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Dartmouth president disavows professor who justified Antifa violence as “self-defense”

(AP Photo/Marcio Jose Sanchez)

The president of Dartmouth College has disavowed college lecturer and Antifa expert, Mark Bray.

Bray is the author of a recent book exploring antifa, a leftist movement in which members use any means, including violence if necessary, to suppress white supremacy. Bray’s colleagues praise his academic exploration of political extremism.

“When pushed, self-defense is a legitimate response to white supremacist and neo-Nazi violence,” Bray told host Chuck Todd on “Meet the Press” last week.

“A lot of people are under attack, and sometimes they need to be able to defend themselves. It’s a privileged position to say you never have to defend yourself from these kinds of monsters.”

Bray’s academic exploration of Antifa has landed Bray in hot water with Dartmouth officials. Following the interview with Chuck Todd, many outlets accused Bray of “[endorsing] Antifa’s violent protest tactics.”

These stories prompted a statement from Dartmouth President Philip J. Hanlon.

“Dartmouth embraces free speech and open inquiry in all matters, and all on our campus enjoy the freedom to speak, write, listen and debate in pursuit of better learning and understanding,” Hanlon’s statement continued. “…the endorsement of violence in any form is contrary to Dartmouth values.”

“As an institution, we condemn anything but civil discourse in the exchange of ideas,” he said.

Hanlon’s statement has upset other Dartmouth educators. Over 100 faculty members have signed a letter demanding a retraction of the statement and an apology from President Hanlon to Bray. Signers are angered that college officials did not consult Bray before making their statement about his beliefs.

Bray received death threats since Dartmouth released a statement all but condemning his psychological review of Antifa.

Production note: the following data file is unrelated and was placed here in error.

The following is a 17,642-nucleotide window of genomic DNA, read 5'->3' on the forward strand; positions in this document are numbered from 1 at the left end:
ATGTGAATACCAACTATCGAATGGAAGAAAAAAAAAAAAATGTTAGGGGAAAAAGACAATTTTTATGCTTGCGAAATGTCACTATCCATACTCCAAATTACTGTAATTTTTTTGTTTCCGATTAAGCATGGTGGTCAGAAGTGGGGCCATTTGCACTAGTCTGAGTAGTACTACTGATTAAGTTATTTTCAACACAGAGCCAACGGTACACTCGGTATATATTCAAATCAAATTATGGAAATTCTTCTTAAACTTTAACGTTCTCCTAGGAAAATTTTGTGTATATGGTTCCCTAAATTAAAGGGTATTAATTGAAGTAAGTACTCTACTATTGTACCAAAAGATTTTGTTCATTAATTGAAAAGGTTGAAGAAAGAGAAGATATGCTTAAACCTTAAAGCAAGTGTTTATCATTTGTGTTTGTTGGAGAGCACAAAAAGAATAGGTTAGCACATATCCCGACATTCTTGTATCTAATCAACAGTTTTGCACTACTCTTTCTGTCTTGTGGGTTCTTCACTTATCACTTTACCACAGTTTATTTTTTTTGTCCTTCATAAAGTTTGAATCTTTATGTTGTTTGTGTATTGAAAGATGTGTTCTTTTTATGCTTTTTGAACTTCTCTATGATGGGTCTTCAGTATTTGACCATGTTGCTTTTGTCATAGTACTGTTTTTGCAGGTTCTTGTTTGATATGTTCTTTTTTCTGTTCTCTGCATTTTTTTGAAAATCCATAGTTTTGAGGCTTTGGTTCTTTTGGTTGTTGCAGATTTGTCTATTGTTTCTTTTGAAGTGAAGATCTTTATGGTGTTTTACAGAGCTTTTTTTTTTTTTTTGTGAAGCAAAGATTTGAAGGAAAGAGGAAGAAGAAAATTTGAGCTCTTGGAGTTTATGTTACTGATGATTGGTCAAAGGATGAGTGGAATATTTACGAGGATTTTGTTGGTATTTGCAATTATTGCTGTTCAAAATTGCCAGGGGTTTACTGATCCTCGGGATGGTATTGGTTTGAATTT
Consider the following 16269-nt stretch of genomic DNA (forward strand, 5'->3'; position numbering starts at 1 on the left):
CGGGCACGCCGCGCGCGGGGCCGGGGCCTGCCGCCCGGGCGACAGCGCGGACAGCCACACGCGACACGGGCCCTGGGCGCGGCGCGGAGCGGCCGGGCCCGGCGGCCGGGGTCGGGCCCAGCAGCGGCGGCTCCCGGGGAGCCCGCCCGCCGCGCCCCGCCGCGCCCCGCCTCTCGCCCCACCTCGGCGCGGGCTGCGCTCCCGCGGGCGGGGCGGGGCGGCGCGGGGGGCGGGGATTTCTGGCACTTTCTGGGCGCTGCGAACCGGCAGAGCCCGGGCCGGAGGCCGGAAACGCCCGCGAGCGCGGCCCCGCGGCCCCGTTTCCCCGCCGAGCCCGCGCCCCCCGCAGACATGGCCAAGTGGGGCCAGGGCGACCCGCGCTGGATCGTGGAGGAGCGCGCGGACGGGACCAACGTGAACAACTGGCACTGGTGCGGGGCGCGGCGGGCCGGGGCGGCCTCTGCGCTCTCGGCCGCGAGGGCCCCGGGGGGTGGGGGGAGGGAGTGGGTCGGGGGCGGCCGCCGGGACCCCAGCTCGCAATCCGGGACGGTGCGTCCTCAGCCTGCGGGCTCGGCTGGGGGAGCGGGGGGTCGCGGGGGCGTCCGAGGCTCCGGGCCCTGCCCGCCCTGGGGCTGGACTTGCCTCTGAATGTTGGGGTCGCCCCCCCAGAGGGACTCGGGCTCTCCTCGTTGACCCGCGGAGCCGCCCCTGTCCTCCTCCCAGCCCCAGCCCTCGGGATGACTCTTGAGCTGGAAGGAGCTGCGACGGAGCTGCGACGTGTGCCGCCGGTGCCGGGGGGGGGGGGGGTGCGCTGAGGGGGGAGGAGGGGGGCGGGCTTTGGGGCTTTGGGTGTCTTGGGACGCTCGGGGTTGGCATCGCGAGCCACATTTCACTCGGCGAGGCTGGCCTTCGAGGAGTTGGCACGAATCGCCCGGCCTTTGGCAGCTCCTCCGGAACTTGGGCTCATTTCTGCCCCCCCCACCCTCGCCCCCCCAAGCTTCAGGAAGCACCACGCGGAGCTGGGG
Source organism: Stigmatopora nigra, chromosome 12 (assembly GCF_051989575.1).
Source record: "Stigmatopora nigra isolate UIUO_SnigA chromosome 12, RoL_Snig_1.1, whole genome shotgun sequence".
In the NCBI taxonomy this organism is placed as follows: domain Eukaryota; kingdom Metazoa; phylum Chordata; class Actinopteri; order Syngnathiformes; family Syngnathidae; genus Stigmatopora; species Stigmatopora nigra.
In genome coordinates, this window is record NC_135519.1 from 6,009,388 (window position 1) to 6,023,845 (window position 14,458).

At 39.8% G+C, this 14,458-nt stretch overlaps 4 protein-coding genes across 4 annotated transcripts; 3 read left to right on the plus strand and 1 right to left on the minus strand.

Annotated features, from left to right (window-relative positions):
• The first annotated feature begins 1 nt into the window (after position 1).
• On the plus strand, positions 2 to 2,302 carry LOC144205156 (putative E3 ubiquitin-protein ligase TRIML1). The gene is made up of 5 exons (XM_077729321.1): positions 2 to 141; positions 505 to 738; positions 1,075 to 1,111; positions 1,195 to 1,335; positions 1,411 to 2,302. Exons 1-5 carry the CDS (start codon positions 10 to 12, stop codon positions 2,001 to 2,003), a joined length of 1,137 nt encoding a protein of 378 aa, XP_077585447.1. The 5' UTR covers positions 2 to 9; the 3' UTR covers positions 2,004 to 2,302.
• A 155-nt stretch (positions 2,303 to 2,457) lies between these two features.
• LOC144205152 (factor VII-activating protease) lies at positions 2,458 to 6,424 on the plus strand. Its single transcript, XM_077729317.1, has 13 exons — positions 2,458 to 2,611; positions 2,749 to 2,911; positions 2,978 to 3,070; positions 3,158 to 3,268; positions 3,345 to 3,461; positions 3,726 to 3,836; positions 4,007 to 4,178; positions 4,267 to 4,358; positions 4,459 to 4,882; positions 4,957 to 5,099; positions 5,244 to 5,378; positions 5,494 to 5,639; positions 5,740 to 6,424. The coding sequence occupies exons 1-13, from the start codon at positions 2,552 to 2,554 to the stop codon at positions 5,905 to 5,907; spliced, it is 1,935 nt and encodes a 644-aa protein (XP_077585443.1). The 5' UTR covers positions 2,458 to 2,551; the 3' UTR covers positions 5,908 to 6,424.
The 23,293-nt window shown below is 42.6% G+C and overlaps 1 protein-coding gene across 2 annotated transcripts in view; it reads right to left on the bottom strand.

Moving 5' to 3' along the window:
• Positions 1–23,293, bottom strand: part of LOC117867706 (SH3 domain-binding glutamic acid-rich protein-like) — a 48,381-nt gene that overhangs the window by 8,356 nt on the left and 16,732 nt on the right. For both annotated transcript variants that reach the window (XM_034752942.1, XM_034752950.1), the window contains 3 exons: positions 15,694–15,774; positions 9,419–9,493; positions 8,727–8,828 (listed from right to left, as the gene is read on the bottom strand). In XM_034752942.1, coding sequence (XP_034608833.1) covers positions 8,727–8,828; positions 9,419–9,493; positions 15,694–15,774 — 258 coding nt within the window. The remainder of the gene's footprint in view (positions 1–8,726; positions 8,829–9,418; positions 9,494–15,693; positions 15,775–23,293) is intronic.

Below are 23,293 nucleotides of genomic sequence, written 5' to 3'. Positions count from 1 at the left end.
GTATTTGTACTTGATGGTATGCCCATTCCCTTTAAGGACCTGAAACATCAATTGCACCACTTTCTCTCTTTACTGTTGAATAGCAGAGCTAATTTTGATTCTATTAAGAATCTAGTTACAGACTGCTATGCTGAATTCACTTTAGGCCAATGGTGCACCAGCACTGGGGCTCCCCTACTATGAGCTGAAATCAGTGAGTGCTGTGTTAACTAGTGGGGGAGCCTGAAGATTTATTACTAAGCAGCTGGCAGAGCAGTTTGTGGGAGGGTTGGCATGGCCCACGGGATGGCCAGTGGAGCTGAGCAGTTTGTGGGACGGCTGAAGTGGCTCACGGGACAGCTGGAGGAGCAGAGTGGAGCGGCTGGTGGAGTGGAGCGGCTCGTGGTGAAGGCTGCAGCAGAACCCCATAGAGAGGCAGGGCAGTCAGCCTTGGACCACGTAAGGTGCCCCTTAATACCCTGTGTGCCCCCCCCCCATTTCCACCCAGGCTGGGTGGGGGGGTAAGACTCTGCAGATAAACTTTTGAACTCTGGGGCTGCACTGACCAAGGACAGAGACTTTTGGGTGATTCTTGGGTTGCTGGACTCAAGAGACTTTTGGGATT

“Professor Bray was exposed to violent threats, without so much as a basic effort even to warn him that the College intended to endorse the mischaracterization of his position and the implied attack on his scholarly standing by making clear he had no institutional support,” colleagues wrote.

Bray also maintains that his views were taken out of context.

“It shows that there are a lot of faculty who support my academic freedom and are upset with the president issuing his statement without, at the very least, checking in with me and my department to clarify my comments,” Bray said, in regards to the letter.

Bray maintained that it was “self-defense” he referenced during his appearance on “Meet the Press.”  According to Bray, the only way to stop white supremacy was to do “what people did in Boston, what people did in Charlottesville.”

Bray also received pushback from the Southern Poverty Law Center’s president, Richard Cohen, who also appeared on “Meet the Press” and quickly refuted Bray’s beliefs.

“Hate is not illegal in this country,” he said. “Hurting people is illegal, and we have First Amendment rights, and we can’t squelch them by having people show up at rallies with clubs.”

At time of publication, Bray still teaches at Dartmouth but has said he is worried about job security.


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